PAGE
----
Group vs. Individual Health Insurance – Compared


In the past, most people only had employer health insurance. The company would do the research and choose a certain plan for their employees. But, a lot has changed of late. Tough economic situations have caused many companies to cut costs and healthcare has become more expensive, making it more difficult for people to meet the costs of medical care, with employer-sponsored coverage alone.

Due to this, an increasing number of people have begun to opt for individual health insurance plans. If you’re not sure how these two types of plans are different, this article is for you. Here’s a look at the difference between individual and group (employer-sponsored) plans.

Individual Medical Insurance

Individual medical, or health, insurance is a plan that you can buy for yourself or your family. Most people purchase these plans online or by contacting an agent. The advantage of individual insurance is that you get to choose the plan and customize it so it suits your exact needs. Further, you can renew your plan or switch to a new plan, or upgrade it.

The biggest perk is that your insurance coverage is not linked to your job. So, whether you lose or change your job, you can be certain that you won’t have to go without medical insurance as long as you pay the premiums. You can opt to pick a plan that includes the hospitals and doctors you trust the most. Some people may also be eligible to receive a subsidy from the federal government to pay for their insurance.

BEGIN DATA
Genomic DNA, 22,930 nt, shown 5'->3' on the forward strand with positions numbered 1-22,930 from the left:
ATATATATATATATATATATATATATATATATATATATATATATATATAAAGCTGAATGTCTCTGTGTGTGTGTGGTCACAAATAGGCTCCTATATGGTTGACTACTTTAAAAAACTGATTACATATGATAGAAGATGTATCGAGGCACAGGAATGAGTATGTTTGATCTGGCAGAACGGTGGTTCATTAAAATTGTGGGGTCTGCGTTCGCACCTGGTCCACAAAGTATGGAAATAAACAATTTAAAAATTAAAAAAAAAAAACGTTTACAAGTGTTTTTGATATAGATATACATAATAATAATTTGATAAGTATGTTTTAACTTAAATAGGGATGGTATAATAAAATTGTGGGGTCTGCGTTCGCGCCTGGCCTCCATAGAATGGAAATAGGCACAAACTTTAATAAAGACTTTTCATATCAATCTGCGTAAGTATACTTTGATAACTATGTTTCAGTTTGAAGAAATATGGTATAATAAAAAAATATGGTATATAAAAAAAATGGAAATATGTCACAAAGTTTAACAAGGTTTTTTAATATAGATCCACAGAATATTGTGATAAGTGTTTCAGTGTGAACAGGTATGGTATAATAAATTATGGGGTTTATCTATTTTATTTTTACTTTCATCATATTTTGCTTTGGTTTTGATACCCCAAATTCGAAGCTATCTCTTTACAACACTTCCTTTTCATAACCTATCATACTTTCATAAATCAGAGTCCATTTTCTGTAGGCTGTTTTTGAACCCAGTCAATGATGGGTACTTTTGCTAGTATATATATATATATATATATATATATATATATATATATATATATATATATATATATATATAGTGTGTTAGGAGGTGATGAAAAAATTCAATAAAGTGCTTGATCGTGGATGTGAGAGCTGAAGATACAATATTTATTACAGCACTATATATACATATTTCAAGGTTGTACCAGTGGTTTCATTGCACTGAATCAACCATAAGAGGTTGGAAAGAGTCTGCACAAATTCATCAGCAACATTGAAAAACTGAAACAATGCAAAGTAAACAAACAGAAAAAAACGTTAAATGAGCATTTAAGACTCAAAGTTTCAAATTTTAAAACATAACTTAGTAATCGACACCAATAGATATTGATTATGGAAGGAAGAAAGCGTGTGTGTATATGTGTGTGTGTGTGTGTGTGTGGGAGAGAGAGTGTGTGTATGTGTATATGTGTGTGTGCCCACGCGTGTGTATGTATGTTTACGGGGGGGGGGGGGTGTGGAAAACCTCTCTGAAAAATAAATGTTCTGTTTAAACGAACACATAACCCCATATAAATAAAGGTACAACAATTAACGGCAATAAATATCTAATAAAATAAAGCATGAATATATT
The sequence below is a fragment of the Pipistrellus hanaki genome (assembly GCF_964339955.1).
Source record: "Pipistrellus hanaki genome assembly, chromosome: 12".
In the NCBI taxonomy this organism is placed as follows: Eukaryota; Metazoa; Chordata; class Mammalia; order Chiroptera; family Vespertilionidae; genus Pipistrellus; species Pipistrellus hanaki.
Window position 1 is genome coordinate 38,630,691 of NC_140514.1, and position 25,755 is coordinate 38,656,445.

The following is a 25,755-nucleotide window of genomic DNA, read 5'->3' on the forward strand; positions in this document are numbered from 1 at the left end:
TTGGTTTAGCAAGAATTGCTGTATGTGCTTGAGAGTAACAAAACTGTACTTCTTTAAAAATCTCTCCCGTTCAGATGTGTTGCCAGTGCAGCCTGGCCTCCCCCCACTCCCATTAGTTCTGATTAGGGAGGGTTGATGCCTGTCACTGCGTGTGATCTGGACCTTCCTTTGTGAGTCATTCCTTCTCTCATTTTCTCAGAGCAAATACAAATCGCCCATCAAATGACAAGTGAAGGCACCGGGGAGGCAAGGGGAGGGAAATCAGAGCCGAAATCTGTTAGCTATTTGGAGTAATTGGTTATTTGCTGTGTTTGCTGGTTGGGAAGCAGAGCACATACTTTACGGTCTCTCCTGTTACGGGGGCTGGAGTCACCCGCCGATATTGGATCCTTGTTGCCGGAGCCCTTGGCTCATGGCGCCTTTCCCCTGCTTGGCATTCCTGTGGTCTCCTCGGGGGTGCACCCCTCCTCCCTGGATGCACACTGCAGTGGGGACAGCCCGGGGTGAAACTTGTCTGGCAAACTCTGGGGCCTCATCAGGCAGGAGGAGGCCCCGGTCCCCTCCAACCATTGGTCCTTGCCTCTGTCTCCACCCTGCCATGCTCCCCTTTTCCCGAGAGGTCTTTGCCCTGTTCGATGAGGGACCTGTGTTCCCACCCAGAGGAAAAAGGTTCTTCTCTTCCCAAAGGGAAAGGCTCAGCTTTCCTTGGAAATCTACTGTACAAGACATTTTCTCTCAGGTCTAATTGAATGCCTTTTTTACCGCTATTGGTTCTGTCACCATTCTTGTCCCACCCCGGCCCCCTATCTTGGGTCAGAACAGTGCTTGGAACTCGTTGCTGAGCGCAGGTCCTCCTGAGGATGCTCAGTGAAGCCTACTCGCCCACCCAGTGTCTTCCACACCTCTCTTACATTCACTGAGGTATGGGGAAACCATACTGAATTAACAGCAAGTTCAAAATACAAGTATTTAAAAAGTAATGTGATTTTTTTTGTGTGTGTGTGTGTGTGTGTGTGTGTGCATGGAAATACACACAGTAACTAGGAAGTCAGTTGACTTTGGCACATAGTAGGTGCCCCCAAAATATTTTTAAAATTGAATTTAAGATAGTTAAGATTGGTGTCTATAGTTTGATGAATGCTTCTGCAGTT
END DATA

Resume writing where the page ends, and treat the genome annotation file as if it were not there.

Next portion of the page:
Group Health Insurance

Group health insurance, or employer-sponsored health insurance, is a medical insurance policy that is selected and bought by an employer and provided to eligible employees and their dependents. The employer will usually share the cost of the premium with eligible employees.

The advantages of an employer-sponsored plan are that you don’t have to bear the cost on your own and your employer does all the groundwork and research for you. Also, premium contributions from your employer are not subject to federal taxes, and your contributions can be made pre-tax, thus lowering your taxable income.

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